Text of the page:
An 18-year old Tuolumne woman who nearly drove a Mustang convertible multiple times into a man walking in downtown Sonora accepted a plea deal Friday for 150 days of electronic home monitoring and five years probation.
Shelby Walter, 18, of Tuolumne, pleaded guilty to felony assault in the incident that took place last October near the intersection of Lyons Street and South Shepherd Street.
Also in court Friday was Francisco Rico, 25, who is charged with two counts of assault likely to produce great bodily injury, two special allegations on the assault charges of inflicting GBI and felony battery with serious bodily injury.
Rico — along with a male juvenile — is accused of pummelling the victim in the face, head and body with his fists.
Tuolumne County Deputy District Attorney Samantha Arnerich said the victim was walking near Lyons Road and Dodge Lane when a white Mustang, driven by Walter and occupied by three passengers — including Rico and two juveniles — nearly hit him.
Rico and a male juvenile jumped out and attacked the victim after Walter stopped the car. Still reeling from the attack, the victim heard Rico yell, “go back, go back,” Arnerich said.
The driver returned to the scene and the car nearly hit the pedestrian again. Rico and the male juvenile clobbered the victim for a second time.
Sonora Police Chief Turu VanderWiel said in October the driver of the car returned to the scene a third time, and the victim struck the car with a large branch as it passed him.
Throughout Arnerich’s statement, Walter looked down toward the table where she was seated.
Rico, holding a gray athletic satchel and wearing a red plaid shirt, looked toward Arnerich and folded his arms.
Arnerich explained the plea bargain would sentence Walter to five years probation and 150 days of electronic monitoring with an ankle bracelet. A five year protective order would be placed on the victim, Walters would be ordered to serve 200 hours of community service and pay restitution of a yet-to-be-determined amount.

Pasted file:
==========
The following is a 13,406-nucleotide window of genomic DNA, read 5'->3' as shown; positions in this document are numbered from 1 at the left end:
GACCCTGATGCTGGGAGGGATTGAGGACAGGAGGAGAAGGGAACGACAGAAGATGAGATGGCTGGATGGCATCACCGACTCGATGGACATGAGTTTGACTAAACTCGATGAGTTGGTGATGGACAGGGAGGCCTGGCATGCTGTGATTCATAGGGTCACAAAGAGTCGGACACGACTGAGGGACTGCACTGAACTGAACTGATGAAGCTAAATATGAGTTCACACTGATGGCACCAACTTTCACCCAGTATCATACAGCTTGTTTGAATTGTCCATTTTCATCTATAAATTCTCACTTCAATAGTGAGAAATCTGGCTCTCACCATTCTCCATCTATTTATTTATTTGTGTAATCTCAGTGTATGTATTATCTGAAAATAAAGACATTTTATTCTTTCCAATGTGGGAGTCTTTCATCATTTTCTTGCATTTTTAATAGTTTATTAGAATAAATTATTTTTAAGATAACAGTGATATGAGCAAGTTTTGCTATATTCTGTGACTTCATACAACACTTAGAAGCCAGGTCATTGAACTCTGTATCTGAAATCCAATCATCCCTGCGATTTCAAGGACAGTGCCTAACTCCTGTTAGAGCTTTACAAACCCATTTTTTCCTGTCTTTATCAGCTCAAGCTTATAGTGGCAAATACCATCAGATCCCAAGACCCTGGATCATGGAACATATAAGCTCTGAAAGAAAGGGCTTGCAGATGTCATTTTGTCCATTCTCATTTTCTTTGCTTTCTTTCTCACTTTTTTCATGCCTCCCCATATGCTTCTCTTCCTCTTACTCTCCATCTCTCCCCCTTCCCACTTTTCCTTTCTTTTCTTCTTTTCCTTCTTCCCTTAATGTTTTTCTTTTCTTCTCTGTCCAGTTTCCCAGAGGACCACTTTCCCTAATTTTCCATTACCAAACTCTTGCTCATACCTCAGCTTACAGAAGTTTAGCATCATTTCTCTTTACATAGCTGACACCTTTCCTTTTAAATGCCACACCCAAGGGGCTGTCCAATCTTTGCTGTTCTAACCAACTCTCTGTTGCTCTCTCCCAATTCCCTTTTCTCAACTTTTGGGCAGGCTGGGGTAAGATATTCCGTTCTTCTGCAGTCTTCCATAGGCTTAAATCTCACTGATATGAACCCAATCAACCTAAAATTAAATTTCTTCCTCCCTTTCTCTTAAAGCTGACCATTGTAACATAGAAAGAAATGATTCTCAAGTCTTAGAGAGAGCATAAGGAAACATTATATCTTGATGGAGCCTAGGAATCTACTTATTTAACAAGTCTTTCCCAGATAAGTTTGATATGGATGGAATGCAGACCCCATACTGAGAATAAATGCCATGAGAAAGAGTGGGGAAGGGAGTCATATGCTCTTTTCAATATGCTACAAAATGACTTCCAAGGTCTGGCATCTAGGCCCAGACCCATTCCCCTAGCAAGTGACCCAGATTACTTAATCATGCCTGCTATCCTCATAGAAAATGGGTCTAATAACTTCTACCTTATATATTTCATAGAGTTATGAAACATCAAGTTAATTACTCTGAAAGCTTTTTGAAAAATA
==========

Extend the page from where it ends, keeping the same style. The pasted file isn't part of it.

A special allegation of inflicting GBI on the assault charge and an additional felony charge of assault with a deadly weapon would be dropped according to the plea bargain, Arnerich said.
Judge James A. Boscoe looked toward Arnerich for most of her statement, at times glancing over toward Walter and Rico.
“The facts are pretty egregious,” Boscoe said.
He entered a caveat into the record, noting he could deem the agreement inappropriate during the sentencing hearing, based on the weight of the charge facing Walter. He said he would review a probation report before making a decision, but would likely corroborate the agreement because it was endorsed by the victim.
If he rejected the offer, he said Walter could choose to go to trial.
“This client is 18 years old,” said Scott Gross, Walter’s attorney, to which Boscoe replied, “OK.”
Gross initially instructed Walter to make a West plea, which references a California Supreme Court case. A West plea would have amounted to a guilty plea while still asserting the innocence of the defendant and is comparable to a no contest plea.